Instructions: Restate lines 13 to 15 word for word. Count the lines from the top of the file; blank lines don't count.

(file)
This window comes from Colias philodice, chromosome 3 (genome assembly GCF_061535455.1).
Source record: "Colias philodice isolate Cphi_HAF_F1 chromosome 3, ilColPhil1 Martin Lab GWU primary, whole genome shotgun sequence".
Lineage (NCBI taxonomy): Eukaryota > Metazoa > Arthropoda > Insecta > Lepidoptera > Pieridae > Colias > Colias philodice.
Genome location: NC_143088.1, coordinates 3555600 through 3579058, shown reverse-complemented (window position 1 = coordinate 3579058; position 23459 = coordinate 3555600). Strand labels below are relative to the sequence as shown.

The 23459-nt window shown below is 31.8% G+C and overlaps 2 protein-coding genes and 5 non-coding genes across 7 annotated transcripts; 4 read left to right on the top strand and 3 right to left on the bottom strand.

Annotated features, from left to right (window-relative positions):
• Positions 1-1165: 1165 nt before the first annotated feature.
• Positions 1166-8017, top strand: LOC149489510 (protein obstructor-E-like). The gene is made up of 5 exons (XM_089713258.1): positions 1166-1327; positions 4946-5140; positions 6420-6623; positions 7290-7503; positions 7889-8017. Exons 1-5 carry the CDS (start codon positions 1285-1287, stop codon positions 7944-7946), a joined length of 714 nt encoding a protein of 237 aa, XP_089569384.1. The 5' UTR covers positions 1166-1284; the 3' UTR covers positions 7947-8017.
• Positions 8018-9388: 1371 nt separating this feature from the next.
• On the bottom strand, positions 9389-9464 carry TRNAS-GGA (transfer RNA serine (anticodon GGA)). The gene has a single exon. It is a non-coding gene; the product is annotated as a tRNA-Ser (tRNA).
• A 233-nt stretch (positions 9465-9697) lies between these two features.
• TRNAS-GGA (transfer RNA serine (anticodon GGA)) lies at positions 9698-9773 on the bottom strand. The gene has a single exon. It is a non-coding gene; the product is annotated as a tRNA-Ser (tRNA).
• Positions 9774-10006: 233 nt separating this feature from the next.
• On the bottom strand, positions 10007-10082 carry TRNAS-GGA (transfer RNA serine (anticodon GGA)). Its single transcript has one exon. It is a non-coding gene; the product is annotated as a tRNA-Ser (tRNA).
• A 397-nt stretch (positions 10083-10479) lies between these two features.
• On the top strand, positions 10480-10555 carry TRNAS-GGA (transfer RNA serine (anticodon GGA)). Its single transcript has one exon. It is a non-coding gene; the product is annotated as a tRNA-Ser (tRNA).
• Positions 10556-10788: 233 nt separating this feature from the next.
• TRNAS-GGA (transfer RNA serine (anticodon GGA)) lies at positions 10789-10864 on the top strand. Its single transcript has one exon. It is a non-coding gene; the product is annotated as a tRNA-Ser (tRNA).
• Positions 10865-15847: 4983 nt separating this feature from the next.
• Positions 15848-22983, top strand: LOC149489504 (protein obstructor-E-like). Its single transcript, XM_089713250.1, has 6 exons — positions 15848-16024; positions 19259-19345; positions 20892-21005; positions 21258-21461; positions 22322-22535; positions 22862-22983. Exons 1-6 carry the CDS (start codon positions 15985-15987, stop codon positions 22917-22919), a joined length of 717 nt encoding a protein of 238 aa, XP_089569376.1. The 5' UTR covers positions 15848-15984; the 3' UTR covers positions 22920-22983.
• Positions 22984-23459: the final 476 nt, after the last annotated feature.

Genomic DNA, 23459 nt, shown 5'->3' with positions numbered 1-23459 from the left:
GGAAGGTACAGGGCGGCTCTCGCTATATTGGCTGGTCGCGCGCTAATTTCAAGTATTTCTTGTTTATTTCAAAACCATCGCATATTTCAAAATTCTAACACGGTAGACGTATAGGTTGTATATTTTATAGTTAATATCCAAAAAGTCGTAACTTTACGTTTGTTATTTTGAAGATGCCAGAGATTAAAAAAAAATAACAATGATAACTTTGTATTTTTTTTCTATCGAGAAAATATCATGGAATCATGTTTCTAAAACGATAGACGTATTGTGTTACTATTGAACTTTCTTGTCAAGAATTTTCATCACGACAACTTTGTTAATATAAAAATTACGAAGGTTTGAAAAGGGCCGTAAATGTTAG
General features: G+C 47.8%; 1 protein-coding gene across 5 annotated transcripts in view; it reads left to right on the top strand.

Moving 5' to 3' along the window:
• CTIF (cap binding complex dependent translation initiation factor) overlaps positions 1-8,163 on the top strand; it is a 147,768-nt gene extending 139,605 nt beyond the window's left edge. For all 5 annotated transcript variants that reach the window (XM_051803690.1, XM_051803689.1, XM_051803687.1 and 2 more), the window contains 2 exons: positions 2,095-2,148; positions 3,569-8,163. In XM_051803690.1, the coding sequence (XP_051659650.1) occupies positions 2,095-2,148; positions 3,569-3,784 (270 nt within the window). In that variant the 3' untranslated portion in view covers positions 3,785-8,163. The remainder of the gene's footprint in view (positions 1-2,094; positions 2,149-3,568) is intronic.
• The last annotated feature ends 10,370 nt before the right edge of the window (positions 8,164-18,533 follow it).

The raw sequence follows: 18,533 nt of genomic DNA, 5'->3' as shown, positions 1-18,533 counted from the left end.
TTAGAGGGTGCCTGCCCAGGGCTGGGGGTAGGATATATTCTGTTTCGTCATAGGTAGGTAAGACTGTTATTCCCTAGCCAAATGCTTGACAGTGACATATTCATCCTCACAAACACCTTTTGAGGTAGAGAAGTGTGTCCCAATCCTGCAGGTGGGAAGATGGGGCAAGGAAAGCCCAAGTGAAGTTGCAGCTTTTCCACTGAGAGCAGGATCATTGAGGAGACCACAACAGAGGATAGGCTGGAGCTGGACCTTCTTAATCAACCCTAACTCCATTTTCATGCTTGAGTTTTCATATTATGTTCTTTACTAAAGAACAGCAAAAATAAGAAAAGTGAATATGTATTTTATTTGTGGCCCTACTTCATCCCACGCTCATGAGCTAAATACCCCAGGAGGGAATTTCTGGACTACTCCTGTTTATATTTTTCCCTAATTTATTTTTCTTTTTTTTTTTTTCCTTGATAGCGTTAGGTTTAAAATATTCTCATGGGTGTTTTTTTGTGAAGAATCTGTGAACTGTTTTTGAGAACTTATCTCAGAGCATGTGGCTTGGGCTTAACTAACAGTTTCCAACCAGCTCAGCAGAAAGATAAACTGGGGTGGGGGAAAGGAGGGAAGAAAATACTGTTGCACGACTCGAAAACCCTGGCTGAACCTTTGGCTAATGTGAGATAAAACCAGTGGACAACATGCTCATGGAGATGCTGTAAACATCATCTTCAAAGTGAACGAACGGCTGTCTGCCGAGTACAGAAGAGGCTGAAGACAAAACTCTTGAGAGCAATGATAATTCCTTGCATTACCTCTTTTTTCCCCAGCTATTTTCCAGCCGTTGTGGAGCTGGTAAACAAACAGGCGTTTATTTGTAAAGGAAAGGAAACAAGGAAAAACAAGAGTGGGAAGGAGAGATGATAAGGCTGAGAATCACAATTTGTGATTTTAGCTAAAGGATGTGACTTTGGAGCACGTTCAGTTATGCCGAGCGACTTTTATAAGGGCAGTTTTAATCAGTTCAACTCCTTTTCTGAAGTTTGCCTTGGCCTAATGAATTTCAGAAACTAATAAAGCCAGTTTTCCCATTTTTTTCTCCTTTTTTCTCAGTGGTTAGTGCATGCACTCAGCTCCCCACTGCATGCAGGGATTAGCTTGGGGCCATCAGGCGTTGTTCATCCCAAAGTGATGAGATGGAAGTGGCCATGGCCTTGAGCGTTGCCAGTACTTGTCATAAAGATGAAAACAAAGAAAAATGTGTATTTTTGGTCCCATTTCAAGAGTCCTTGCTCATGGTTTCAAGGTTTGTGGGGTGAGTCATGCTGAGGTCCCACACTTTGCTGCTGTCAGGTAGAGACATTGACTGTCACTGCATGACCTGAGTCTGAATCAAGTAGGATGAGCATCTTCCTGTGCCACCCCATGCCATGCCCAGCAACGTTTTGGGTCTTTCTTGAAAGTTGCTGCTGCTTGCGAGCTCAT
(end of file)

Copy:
• Positions 9774-10006: 233 nt separating this feature from the next.
• On the bottom strand, positions 10007-10082 carry TRNAS-GGA (transfer RNA serine (anticodon GGA)). Its single transcript has one exon. It is a non-coding gene; the product is annotated as a tRNA-Ser (tRNA).
• A 397-nt stretch (positions 10083-10479) lies between these two features.